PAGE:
Bandages which can detect how a wound is healing and send messages back to doctors could be trialed within the next 12 months, scientists have said.
The bandages are fitted with tiny sensors which can pick up blood clotting or spot infections, and wirelessly send data back to a clinician. The bandages would use real-time 5G technology to monitor what treatment is needed and also keep track of a patient’s activity levels.
Swansea University’s Institute of Life Science, which is hoping to trial the bandages within 12 months, said the new technology could offer a personalized approach to medicine.
The smart bandage would also connect to the patient’s smartphone, which can also keep track of other health concerns, such as inactivity or diet, that could be preventing healing.
In an interview to BBC Prof Marc Clement, chairman of the Institute of Life Science (ILS), said: “5G is an opportunity to produce resilient, robust bandwidth that is always there for the purpose of healthcare.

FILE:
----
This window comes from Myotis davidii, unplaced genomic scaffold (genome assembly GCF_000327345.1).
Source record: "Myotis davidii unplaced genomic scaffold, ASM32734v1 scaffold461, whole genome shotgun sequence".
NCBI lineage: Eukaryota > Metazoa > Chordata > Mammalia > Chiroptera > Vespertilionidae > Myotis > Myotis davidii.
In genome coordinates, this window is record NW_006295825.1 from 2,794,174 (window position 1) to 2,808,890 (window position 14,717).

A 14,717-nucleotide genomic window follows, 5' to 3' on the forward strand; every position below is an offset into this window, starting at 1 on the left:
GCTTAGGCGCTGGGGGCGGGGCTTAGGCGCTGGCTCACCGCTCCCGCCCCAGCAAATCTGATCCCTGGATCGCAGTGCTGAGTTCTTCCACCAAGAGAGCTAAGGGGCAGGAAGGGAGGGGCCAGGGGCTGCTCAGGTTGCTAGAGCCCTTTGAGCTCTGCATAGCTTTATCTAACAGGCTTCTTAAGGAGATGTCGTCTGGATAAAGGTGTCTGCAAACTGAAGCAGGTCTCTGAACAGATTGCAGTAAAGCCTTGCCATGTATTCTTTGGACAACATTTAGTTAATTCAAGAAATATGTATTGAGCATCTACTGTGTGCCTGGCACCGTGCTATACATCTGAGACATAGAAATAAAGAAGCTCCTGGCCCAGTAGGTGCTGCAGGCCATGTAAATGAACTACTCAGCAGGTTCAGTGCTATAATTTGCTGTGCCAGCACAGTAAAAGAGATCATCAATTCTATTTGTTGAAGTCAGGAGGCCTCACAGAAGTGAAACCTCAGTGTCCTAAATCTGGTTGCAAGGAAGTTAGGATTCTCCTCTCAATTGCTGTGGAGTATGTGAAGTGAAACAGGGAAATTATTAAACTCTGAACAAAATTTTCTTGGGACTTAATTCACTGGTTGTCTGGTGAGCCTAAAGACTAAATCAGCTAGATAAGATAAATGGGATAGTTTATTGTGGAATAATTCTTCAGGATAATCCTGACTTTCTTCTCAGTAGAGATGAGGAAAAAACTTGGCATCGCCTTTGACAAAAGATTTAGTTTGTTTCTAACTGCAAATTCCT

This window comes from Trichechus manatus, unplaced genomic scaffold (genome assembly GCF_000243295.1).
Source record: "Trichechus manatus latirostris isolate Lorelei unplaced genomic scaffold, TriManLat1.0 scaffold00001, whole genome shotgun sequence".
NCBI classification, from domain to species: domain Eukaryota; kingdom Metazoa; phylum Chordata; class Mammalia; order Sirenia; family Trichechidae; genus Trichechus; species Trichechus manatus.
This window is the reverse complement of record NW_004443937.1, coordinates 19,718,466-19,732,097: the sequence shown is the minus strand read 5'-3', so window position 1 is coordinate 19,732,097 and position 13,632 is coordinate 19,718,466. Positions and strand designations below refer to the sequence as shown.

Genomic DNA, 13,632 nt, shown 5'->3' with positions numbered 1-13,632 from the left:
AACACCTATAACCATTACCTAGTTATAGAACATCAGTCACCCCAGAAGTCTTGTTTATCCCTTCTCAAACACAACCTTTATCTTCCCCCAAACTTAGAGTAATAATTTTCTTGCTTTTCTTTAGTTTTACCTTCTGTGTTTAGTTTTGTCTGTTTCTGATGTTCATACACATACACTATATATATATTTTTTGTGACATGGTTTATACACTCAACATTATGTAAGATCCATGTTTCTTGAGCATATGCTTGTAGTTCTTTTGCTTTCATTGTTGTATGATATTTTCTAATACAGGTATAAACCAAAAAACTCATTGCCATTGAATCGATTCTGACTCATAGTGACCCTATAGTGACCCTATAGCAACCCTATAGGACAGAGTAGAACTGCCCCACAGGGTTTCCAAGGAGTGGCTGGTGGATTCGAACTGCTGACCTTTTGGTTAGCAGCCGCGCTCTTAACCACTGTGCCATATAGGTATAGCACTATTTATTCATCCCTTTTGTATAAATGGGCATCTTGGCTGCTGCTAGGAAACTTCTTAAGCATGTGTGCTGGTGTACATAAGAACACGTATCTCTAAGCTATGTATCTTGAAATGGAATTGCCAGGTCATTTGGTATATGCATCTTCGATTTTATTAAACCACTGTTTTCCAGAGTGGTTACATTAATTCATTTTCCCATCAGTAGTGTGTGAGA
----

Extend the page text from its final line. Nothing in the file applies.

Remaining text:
“That intelligent dressing uses nano-technology to sense the state of that wound at any one specific time.
“It would connect that wound to a 5G infrastructure and that infrastructure through your telephone will also know things about you – where you are, how active you are at any one time.
“You combine all of that intelligence so the clinician knows the performance of the specific wound at any specific time and can then tailor the treatment protocol to the individual and wound in question.”